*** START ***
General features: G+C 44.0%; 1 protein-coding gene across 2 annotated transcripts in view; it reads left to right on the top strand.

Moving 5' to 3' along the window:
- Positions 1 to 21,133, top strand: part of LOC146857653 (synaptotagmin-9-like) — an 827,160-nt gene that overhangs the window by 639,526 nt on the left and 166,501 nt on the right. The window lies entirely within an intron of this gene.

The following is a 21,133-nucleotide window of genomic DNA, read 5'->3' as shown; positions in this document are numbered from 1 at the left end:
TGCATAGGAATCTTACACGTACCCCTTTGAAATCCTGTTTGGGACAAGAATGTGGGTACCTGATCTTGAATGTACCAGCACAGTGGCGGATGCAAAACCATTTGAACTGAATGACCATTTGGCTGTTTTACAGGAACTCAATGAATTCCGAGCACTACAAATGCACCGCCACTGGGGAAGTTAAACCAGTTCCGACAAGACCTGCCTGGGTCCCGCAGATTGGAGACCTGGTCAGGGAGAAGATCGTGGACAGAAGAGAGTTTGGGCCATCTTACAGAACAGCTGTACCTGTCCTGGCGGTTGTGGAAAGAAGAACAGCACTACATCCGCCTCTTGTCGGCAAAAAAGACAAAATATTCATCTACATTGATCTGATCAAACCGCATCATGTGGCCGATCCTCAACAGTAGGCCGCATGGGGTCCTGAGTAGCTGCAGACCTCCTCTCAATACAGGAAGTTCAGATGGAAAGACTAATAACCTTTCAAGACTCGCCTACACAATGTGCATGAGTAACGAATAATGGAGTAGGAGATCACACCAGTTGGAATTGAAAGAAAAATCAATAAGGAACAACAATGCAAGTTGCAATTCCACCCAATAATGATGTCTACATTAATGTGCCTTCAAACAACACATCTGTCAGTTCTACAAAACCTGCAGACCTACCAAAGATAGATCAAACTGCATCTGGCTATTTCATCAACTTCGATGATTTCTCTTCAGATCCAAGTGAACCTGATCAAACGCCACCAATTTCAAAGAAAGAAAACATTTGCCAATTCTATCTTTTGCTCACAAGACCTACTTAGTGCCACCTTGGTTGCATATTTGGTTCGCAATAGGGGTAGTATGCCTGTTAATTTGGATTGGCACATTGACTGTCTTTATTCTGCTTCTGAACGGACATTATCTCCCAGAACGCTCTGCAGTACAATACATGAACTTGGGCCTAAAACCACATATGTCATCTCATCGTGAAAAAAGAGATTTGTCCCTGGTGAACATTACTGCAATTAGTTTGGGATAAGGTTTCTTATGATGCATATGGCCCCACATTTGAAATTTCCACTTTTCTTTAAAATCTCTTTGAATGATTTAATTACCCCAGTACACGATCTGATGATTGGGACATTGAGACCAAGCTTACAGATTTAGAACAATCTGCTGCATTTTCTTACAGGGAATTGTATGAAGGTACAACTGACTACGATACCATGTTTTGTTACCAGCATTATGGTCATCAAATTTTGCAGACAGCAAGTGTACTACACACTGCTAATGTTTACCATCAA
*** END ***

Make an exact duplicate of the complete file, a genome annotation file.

General features: G+C 44.0%; 1 protein-coding gene across 2 annotated transcripts in view; it reads left to right on the top strand.

Moving 5' to 3' along the window:
- Positions 1 to 21,133, top strand: part of LOC146857653 (synaptotagmin-9-like) — an 827,160-nt gene that overhangs the window by 639,526 nt on the left and 166,501 nt on the right. The window lies entirely within an intron of this gene.

The following is a 21,133-nucleotide window of genomic DNA, read 5'->3' as shown; positions in this document are numbered from 1 at the left end:
TGCATAGGAATCTTACACGTACCCCTTTGAAATCCTGTTTGGGACAAGAATGTGGGTACCTGATCTTGAATGTACCAGCACAGTGGCGGATGCAAAACCATTTGAACTGAATGACCATTTGGCTGTTTTACAGGAACTCAATGAATTCCGAGCACTACAAATGCACCGCCACTGGGGAAGTTAAACCAGTTCCGACAAGACCTGCCTGGGTCCCGCAGATTGGAGACCTGGTCAGGGAGAAGATCGTGGACAGAAGAGAGTTTGGGCCATCTTACAGAACAGCTGTACCTGTCCTGGCGGTTGTGGAAAGAAGAACAGCACTACATCCGCCTCTTGTCGGCAAAAAAGACAAAATATTCATCTACATTGATCTGATCAAACCGCATCATGTGGCCGATCCTCAACAGTAGGCCGCATGGGGTCCTGAGTAGCTGCAGACCTCCTCTCAATACAGGAAGTTCAGATGGAAAGACTAATAACCTTTCAAGACTCGCCTACACAATGTGCATGAGTAACGAATAATGGAGTAGGAGATCACACCAGTTGGAATTGAAAGAAAAATCAATAAGGAACAACAATGCAAGTTGCAATTCCACCCAATAATGATGTCTACATTAATGTGCCTTCAAACAACACATCTGTCAGTTCTACAAAACCTGCAGACCTACCAAAGATAGATCAAACTGCATCTGGCTATTTCATCAACTTCGATGATTTCTCTTCAGATCCAAGTGAACCTGATCAAACGCCACCAATTTCAAAGAAAGAAAACATTTGCCAATTCTATCTTTTGCTCACAAGACCTACTTAGTGCCACCTTGGTTGCATATTTGGTTCGCAATAGGGGTAGTATGCCTGTTAATTTGGATTGGCACATTGACTGTCTTTATTCTGCTTCTGAACGGACATTATCTCCCAGAACGCTCTGCAGTACAATACATGAACTTGGGCCTAAAACCACATATGTCATCTCATCGTGAAAAAAGAGATTTGTCCCTGGTGAACATTACTGCAATTAGTTTGGGATAAGGTTTCTTATGATGCATATGGCCCCACATTTGAAATTTCCACTTTTCTTTAAAATCTCTTTGAATGATTTAATTACCCCAGTACACGATCTGATGATTGGGACATTGAGACCAAGCTTACAGATTTAGAACAATCTGCTGCATTTTCTTACAGGGAATTGTATGAAGGTACAACTGACTACGATACCATGTTTTGTTACCAGCATTATGGTCATCAAATTTTGCAGACAGCAAGTGTACTACACACTGCTAATGTTTACCATCAA